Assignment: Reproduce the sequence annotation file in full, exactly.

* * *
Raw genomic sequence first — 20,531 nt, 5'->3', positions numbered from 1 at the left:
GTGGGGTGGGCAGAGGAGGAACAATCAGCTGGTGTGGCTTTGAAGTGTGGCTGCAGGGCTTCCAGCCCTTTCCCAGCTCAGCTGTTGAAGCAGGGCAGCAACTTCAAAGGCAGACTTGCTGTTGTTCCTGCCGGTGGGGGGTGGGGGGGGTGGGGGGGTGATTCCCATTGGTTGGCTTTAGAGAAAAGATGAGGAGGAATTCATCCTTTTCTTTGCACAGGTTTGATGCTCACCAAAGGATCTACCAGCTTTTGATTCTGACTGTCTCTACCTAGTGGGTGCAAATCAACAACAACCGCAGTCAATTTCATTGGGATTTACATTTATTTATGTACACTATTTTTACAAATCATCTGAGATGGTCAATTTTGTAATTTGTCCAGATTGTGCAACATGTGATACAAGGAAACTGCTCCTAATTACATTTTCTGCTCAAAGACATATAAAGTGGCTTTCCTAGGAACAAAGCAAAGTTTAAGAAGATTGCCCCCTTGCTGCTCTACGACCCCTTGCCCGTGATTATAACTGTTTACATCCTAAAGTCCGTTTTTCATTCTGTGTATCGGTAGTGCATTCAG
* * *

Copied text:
Raw genomic sequence first — 20,531 nt, 5'->3', positions numbered from 1 at the left:
GTGGGGTGGGCAGAGGAGGAACAATCAGCTGGTGTGGCTTTGAAGTGTGGCTGCAGGGCTTCCAGCCCTTTCCCAGCTCAGCTGTTGAAGCAGGGCAGCAACTTCAAAGGCAGACTTGCTGTTGTTCCTGCCGGTGGGGGGTGGGGGGGGTGGGGGGGTGATTCCCATTGGTTGGCTTTAGAGAAAAGATGAGGAGGAATTCATCCTTTTCTTTGCACAGGTTTGATGCTCACCAAAGGATCTACCAGCTTTTGATTCTGACTGTCTCTACCTAGTGGGTGCAAATCAACAACAACCGCAGTCAATTTCATTGGGATTTACATTTATTTATGTACACTATTTTTACAAATCATCTGAGATGGTCAATTTTGTAATTTGTCCAGATTGTGCAACATGTGATACAAGGAAACTGCTCCTAATTACATTTTCTGCTCAAAGACATATAAAGTGGCTTTCCTAGGAACAAAGCAAAGTTTAAGAAGATTGCCCCCTTGCTGCTCTACGACCCCTTGCCCGTGATTATAACTGTTTACATCCTAAAGTCCGTTTTTCATTCTGTGTATCGGTAGTGCATTCAG